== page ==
Georgia Southern seniors share special weekend

Georgia Southern seniors Hayden Anderson and Will Evans display their hole-in-one balls at the Schenkel Invitational.

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When Georgia Southern senior Hayden Anderson heard that his roommate, Will Evans, pulled off an ace during the second round of the Schenkel Invitational Saturday, he knew he was going to hear about it later.

"Hayden came up to me and said, 'That was a hole-in-one, wasn't it, coach?'" said Georgia Southern head coach Larry Mays. "I said, 'Yeah that's your roommate, Will.' And he said, 'Man, he's going to be talking about that all night.'"

But when Anderson shot a hole-in-one of his own later in the round, he couldn't help but think about his former teammate Thomas Sharkey, who died in a 2011 house fire in Scotland. Sharkey would have been playing his final Schenkel Invitational alongside Anderson and Evans.

"You definitely have that weird feeling that he was watching over us that whole time," Anderson said. "I remember telling people that I don't really care what happens as far as my individual efforts, as long as we come out with the win. I just feel like we've done so much for Sharkey."

Evans and Anderson's holes-in-one helped give Georgia Southern a four-stroke lead heading into the final day with the likes of Alabama-Birmingham and Central Florida in hot pursuit. On a rain-soaked Sunday, the Eagles sealed the deal for their first win at the Schenkel Invitational in the tournament's 35-year history with the help of junior Scott Wolfes medalist effort.

"I never thought we could do it in my four years there," Anderson said. "It's still trying to sink in. There was so much that went into that tournament and so many different emotions felt after we won."

Evan's ace came at the 130-yard, par-3 6th. Anderson hit his hole-in-one at the 198-yard, par-3 13th.

"I hit a pitching wedge and it landed about pin-high and took a big hop to a hill that was basically a backstop behind the flag. It had a little bit of spin on it and kept on trickling," Evans said. "I didn't really know what to do. I got a pretty good reaction from the crowd."

Anderson took a less traditional route for his hole-in-one.

"It was one of the harder par 3s out there, and I was just trying to hit it to the middle of the green," Anderson said. "I pushed it just a little bit and it was going right at the flag and somehow bounced up and rolled in there."

The two golfers, along with fellow senior Drew Guffey and redshirt junior Matthew Mierzejewski, spent their freshmen seasons with Sharkey, growing a bond with a man that Evans said, "was a great friend and an even better teammate."

Said Evans: "On the course, he was one of the funniest guys I've ever met. If he did something that he thought was a mistake he shouldn't make, he would go off on himself and it was hilarious. I've never seen a guy that would snap and then flip the switch and talk to you like nothing ever happened."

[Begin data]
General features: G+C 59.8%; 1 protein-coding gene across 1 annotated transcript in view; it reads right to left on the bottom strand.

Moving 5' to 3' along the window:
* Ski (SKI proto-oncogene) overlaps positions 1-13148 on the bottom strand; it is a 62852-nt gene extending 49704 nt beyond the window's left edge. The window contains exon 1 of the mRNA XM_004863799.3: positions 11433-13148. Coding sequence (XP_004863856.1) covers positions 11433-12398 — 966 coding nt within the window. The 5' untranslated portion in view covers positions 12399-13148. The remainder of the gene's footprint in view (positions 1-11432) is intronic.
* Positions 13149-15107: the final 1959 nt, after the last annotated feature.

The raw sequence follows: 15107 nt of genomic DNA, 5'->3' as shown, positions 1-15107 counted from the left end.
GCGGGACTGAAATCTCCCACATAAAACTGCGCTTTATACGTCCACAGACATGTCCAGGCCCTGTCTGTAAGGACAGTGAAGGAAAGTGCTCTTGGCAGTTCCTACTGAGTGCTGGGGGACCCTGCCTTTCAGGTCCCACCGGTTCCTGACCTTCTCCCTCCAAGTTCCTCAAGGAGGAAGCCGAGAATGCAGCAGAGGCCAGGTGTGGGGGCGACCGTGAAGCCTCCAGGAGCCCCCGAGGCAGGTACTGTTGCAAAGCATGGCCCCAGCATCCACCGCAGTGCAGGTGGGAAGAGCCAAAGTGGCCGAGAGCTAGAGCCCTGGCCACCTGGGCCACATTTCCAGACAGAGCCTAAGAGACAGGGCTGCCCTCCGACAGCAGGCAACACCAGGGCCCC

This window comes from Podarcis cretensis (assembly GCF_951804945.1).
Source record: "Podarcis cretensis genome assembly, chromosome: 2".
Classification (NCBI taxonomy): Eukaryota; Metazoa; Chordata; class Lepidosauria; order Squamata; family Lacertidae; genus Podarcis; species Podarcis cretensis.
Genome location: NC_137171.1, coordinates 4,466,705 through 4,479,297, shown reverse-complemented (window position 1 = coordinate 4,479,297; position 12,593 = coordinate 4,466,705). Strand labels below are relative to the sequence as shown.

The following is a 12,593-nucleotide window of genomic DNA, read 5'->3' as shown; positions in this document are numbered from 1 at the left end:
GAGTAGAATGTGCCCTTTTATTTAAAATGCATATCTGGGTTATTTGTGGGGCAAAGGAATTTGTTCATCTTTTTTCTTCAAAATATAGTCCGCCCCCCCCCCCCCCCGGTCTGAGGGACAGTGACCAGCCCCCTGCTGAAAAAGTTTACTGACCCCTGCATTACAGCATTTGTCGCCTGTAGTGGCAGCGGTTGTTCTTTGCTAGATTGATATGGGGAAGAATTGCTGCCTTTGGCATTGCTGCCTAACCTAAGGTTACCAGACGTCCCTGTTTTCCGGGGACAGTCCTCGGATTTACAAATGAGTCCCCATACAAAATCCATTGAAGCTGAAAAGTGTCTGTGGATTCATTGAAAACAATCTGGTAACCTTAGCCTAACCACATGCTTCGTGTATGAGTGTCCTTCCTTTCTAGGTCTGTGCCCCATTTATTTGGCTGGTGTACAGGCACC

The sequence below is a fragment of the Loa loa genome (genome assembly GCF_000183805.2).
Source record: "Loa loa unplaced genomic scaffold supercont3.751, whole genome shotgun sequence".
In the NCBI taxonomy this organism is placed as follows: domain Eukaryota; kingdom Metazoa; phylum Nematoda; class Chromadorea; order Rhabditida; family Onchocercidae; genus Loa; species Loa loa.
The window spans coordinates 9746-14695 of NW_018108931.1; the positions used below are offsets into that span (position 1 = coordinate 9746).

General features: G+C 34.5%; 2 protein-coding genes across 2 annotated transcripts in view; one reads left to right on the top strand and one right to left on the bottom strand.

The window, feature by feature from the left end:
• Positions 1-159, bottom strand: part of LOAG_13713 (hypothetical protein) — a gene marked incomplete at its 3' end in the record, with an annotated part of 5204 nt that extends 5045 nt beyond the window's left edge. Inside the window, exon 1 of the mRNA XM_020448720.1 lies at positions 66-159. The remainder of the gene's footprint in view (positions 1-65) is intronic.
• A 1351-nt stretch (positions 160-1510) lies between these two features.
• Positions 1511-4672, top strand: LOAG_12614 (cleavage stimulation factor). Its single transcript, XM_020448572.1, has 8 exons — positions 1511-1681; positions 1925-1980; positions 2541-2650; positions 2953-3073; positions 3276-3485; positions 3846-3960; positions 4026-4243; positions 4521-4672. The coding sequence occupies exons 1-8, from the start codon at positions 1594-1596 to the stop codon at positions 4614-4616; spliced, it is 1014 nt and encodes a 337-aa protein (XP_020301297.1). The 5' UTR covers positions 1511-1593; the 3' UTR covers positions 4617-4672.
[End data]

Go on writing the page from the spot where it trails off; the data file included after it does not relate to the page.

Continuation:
Anderson recalls spending late nights on the road playing video games with Sharkey, or sitting in on a biology class while Sharkey distracted himself with a Celtic match, his favorite soccer team.

The Schenkel Invitational is a special event for host Georgia Southern, but it also meant a lot to Sharkey.

"Sharkey had his best round in college at this tournament his last year with us, he shot a 69," Mays said. "He loved competing in front of his home crowd. His best experience in college golf was at the Schenkel.

"The year after he died, we invited (Angela) Sharkey (Thomas Sharkey's mom) back and she spent 10 days with us and we had her with us at the Schenkel. It meant a lot with it being the last home event for these seniors and what would have been Sharkey's last home event as well."

Anderson said it was difficult to find closure after his friend's unexpected death. The athletic department held a memorial service at a Catholic church in Statesboro, Ga., but Anderson never felt quite right.

"The next couple months were really difficult," Anderson said. "Our team got off to a rough start that fall and it was hard to really grasp everything that had happened. Since we lost a lot of players and had a bunch of new guys coming in, it was hard for them to understand what was going on and to try and explain to them what kind of a guy Sharkey was.

"It was neat there was a bond between me and Will and we were able to rally around that and work with each other to make this in honor of Sharkey."

Evans said before the tournament that, if the team won, he would like to give Angela Sharkey the trophy. Sharkey lost her husband, Thomas Sr., son, Thomas, and daughter, Bridget in 2011. Thomas was 21, and Bridget was 8.

"She's the one that deserves it, because she's the one that 's been through more than any of us could imagine," Anderson said. "It would mean the most for me for her to have it."

Following the win, the team started its Spring Break, giving the golfers the chance to step back from the game and gather their emotions.

"I don't really know how I'll be affected. It's something I'll hold onto forever," Evans said. "I don't know how it will play out for the rest of the year. We could go out and not break top five for the rest of the year, I'd still be happy. It's just so special to us."

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